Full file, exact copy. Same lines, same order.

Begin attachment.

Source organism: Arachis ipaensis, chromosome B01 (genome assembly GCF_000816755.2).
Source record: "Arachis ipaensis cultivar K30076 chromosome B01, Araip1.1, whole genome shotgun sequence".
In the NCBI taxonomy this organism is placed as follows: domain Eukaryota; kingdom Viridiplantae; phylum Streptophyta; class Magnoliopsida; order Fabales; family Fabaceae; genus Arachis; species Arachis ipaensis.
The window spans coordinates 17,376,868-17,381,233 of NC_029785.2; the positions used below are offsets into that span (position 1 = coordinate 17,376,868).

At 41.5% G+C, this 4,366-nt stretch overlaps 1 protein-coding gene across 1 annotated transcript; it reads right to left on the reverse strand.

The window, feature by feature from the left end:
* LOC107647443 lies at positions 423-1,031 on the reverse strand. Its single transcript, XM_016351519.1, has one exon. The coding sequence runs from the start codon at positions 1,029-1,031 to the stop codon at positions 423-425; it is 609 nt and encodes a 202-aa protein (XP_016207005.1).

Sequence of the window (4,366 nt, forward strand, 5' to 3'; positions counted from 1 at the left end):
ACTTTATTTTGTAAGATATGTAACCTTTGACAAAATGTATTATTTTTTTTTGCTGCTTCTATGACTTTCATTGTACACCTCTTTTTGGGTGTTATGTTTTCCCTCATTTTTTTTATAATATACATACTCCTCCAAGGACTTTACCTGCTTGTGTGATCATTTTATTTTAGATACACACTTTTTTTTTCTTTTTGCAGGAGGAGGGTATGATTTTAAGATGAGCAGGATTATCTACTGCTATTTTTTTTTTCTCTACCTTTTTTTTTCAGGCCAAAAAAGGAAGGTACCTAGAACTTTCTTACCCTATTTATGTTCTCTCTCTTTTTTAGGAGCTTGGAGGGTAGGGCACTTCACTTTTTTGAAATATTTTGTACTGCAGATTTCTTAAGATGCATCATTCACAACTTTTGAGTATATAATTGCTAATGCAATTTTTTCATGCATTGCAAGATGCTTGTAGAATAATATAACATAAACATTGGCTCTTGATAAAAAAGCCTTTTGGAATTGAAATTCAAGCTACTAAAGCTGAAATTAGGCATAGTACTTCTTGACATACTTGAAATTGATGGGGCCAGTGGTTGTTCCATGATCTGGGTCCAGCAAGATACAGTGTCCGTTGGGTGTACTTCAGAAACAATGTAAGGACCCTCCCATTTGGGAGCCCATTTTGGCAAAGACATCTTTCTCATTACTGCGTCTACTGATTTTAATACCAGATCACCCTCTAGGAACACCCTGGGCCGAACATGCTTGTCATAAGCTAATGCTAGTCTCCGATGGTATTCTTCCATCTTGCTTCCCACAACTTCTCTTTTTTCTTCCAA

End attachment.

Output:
Source organism: Arachis ipaensis, chromosome B01 (genome assembly GCF_000816755.2).
Source record: "Arachis ipaensis cultivar K30076 chromosome B01, Araip1.1, whole genome shotgun sequence".
In the NCBI taxonomy this organism is placed as follows: domain Eukaryota; kingdom Viridiplantae; phylum Streptophyta; class Magnoliopsida; order Fabales; family Fabaceae; genus Arachis; species Arachis ipaensis.
The window spans coordinates 17,376,868-17,381,233 of NC_029785.2; the positions used below are offsets into that span (position 1 = coordinate 17,376,868).

At 41.5% G+C, this 4,366-nt stretch overlaps 1 protein-coding gene across 1 annotated transcript; it reads right to left on the reverse strand.

The window, feature by feature from the left end:
* LOC107647443 lies at positions 423-1,031 on the reverse strand. Its single transcript, XM_016351519.1, has one exon. The coding sequence runs from the start codon at positions 1,029-1,031 to the stop codon at positions 423-425; it is 609 nt and encodes a 202-aa protein (XP_016207005.1).

Sequence of the window (4,366 nt, forward strand, 5' to 3'; positions counted from 1 at the left end):
ACTTTATTTTGTAAGATATGTAACCTTTGACAAAATGTATTATTTTTTTTTGCTGCTTCTATGACTTTCATTGTACACCTCTTTTTGGGTGTTATGTTTTCCCTCATTTTTTTTATAATATACATACTCCTCCAAGGACTTTACCTGCTTGTGTGATCATTTTATTTTAGATACACACTTTTTTTTTCTTTTTGCAGGAGGAGGGTATGATTTTAAGATGAGCAGGATTATCTACTGCTATTTTTTTTTTCTCTACCTTTTTTTTTCAGGCCAAAAAAGGAAGGTACCTAGAACTTTCTTACCCTATTTATGTTCTCTCTCTTTTTTAGGAGCTTGGAGGGTAGGGCACTTCACTTTTTTGAAATATTTTGTACTGCAGATTTCTTAAGATGCATCATTCACAACTTTTGAGTATATAATTGCTAATGCAATTTTTTCATGCATTGCAAGATGCTTGTAGAATAATATAACATAAACATTGGCTCTTGATAAAAAAGCCTTTTGGAATTGAAATTCAAGCTACTAAAGCTGAAATTAGGCATAGTACTTCTTGACATACTTGAAATTGATGGGGCCAGTGGTTGTTCCATGATCTGGGTCCAGCAAGATACAGTGTCCGTTGGGTGTACTTCAGAAACAATGTAAGGACCCTCCCATTTGGGAGCCCATTTTGGCAAAGACATCTTTCTCATTACTGCGTCTACTGATTTTAATACCAGATCACCCTCTAGGAACACCCTGGGCCGAACATGCTTGTCATAAGCTAATGCTAGTCTCCGATGGTATTCTTCCATCTTGCTTCCCACAACTTCTCTTTTTTCTTCCAA